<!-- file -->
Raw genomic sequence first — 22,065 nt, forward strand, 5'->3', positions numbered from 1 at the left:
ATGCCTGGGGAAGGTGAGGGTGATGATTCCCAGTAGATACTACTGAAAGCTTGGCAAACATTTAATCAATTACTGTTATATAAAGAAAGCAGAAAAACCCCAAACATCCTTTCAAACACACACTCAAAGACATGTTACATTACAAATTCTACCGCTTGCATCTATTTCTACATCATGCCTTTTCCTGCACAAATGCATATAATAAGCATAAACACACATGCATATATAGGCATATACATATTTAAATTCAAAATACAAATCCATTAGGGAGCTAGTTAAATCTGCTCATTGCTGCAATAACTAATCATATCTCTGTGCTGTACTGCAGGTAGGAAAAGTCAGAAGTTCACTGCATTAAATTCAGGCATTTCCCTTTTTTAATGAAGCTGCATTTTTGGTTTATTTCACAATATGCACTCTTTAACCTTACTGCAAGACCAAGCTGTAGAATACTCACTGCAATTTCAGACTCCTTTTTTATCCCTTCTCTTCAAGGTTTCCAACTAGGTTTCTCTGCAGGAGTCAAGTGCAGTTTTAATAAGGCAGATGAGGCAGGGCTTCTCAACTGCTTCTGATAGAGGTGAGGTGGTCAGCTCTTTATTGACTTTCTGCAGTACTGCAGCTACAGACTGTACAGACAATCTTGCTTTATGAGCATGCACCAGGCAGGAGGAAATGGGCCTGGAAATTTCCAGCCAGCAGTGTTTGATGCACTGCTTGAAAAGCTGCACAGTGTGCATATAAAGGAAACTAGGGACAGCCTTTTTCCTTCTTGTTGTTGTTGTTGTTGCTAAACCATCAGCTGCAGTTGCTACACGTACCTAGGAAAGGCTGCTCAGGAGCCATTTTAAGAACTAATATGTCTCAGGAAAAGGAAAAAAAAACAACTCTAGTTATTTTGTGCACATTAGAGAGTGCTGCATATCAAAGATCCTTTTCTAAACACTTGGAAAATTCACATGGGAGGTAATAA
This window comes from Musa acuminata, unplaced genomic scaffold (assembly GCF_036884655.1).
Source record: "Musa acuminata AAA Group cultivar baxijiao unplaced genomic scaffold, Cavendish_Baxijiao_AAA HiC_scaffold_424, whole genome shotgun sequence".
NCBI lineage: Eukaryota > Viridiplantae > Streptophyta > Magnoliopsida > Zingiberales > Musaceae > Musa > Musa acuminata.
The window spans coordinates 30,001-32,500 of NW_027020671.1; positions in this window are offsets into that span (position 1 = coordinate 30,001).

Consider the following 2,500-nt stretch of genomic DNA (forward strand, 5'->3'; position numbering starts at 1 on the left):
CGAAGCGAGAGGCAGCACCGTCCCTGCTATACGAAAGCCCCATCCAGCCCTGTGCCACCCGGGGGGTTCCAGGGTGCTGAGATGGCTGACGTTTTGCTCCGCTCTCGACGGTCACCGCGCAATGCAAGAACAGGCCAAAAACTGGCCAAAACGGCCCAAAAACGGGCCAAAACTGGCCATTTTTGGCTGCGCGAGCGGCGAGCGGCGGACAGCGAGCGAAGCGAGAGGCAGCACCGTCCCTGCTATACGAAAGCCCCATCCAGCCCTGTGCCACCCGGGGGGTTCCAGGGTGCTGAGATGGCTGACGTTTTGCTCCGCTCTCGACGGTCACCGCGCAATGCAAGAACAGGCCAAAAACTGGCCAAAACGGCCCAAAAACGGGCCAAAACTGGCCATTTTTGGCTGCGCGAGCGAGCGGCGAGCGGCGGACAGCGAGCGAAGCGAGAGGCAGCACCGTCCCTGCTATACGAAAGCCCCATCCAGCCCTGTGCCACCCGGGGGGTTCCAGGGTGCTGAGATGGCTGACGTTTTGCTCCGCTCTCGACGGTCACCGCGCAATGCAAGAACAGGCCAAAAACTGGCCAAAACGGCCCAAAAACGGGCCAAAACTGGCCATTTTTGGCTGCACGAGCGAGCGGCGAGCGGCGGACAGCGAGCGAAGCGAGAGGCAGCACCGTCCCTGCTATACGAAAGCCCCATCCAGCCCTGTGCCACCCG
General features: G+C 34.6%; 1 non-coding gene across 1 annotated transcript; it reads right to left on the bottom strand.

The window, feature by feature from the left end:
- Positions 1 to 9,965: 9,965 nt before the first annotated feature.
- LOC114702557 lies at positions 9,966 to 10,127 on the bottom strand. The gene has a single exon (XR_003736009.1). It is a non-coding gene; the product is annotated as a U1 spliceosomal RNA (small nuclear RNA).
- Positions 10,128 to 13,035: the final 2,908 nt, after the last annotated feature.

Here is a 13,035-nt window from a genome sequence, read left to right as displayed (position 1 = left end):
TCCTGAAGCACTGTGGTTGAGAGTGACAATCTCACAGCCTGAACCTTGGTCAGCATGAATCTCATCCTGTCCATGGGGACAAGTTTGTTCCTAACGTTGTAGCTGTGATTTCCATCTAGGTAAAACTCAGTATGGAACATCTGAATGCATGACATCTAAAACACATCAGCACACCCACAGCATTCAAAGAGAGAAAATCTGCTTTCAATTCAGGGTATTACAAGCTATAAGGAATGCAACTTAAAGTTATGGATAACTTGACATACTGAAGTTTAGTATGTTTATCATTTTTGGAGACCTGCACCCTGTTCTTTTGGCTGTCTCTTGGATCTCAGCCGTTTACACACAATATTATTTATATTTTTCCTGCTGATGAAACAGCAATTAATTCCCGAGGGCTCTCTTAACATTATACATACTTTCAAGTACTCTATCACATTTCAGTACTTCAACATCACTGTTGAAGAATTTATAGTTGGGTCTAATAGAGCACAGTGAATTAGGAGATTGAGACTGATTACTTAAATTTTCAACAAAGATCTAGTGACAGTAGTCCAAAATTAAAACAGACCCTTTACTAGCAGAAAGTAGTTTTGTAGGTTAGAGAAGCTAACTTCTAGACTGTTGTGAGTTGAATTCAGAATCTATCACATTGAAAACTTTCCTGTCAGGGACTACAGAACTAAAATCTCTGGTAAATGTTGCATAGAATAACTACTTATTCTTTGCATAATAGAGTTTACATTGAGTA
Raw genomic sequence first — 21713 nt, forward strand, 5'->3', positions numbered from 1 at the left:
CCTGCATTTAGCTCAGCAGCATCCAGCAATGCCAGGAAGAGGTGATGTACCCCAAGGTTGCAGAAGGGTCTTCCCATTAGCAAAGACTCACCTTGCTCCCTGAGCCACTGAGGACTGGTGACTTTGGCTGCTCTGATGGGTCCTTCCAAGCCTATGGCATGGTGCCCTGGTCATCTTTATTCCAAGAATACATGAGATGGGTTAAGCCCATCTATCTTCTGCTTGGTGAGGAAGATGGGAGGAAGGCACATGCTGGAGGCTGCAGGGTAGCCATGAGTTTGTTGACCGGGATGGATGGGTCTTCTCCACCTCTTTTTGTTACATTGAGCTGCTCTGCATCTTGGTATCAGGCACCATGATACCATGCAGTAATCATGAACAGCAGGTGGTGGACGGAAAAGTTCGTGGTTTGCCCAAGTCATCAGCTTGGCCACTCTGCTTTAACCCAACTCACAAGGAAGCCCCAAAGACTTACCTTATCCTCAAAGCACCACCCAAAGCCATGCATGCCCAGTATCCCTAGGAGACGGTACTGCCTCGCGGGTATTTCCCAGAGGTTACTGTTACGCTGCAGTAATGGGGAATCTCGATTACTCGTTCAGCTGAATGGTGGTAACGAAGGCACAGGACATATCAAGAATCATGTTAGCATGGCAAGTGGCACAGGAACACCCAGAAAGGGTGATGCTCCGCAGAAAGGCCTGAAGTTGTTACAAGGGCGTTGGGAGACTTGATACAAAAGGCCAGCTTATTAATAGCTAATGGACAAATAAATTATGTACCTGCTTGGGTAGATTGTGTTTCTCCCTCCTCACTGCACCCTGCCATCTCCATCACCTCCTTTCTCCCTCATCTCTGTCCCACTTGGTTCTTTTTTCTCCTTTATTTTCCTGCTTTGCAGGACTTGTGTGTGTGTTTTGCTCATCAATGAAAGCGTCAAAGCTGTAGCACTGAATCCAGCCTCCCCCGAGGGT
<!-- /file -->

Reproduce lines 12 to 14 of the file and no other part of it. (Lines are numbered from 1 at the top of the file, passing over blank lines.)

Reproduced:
- LOC114702557 lies at positions 9,966 to 10,127 on the bottom strand. The gene has a single exon (XR_003736009.1). It is a non-coding gene; the product is annotated as a U1 spliceosomal RNA (small nuclear RNA).
- Positions 10,128 to 13,035: the final 2,908 nt, after the last annotated feature.

Here is a 13,035-nt window from a genome sequence, read left to right as displayed (position 1 = left end):